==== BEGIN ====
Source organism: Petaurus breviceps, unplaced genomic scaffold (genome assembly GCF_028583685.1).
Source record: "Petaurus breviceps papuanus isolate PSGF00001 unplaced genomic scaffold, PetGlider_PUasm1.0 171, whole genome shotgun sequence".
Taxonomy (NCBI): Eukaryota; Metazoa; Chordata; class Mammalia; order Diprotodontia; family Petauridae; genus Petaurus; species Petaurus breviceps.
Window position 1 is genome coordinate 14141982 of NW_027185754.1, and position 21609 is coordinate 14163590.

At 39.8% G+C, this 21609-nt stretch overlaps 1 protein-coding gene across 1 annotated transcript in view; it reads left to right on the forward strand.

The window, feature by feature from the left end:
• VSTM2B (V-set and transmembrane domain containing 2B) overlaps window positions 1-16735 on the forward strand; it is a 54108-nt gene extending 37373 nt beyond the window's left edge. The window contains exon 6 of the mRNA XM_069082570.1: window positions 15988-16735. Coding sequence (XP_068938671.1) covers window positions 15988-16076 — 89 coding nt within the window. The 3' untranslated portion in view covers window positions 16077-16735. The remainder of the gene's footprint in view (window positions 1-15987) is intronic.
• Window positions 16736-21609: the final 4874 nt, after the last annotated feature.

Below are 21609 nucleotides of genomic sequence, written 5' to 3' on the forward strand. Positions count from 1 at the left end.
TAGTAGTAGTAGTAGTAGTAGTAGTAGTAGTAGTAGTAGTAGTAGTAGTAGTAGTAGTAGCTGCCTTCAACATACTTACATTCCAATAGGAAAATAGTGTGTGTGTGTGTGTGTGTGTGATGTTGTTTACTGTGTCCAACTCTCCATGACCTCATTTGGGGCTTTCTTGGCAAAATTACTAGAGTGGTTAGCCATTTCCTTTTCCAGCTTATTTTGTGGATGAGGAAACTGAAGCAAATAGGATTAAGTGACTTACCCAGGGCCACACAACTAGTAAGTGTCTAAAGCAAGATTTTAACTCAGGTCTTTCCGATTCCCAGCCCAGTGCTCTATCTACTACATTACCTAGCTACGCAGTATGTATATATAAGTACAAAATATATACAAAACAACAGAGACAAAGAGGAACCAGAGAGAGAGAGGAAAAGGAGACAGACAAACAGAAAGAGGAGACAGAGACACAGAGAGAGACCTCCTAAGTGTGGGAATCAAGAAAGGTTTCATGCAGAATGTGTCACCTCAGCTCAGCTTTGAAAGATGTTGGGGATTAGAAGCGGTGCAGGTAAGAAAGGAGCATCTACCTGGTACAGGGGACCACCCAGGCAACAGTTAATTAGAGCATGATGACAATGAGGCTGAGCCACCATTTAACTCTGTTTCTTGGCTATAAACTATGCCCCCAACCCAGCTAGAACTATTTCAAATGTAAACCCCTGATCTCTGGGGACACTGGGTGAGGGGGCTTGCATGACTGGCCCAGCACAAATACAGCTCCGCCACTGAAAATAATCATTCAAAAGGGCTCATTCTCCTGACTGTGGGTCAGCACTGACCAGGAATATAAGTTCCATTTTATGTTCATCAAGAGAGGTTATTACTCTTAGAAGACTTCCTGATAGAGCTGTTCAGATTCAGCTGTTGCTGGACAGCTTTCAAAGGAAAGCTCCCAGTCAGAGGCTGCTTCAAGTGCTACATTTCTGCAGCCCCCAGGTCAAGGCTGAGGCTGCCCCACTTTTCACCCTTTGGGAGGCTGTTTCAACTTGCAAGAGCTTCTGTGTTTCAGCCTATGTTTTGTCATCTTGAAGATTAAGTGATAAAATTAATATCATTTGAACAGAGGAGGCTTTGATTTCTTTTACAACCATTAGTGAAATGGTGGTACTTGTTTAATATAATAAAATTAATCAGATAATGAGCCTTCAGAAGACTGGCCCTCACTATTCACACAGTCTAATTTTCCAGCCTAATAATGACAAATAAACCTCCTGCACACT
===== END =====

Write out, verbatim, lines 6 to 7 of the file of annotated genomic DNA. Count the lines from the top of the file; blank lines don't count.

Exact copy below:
The window, feature by feature from the left end:
• VSTM2B (V-set and transmembrane domain containing 2B) overlaps window positions 1-16735 on the forward strand; it is a 54108-nt gene extending 37373 nt beyond the window's left edge. The window contains exon 6 of the mRNA XM_069082570.1: window positions 15988-16735. Coding sequence (XP_068938671.1) covers window positions 15988-16076 — 89 coding nt within the window. The 3' untranslated portion in view covers window positions 16077-16735. The remainder of the gene's footprint in view (window positions 1-15987) is intronic.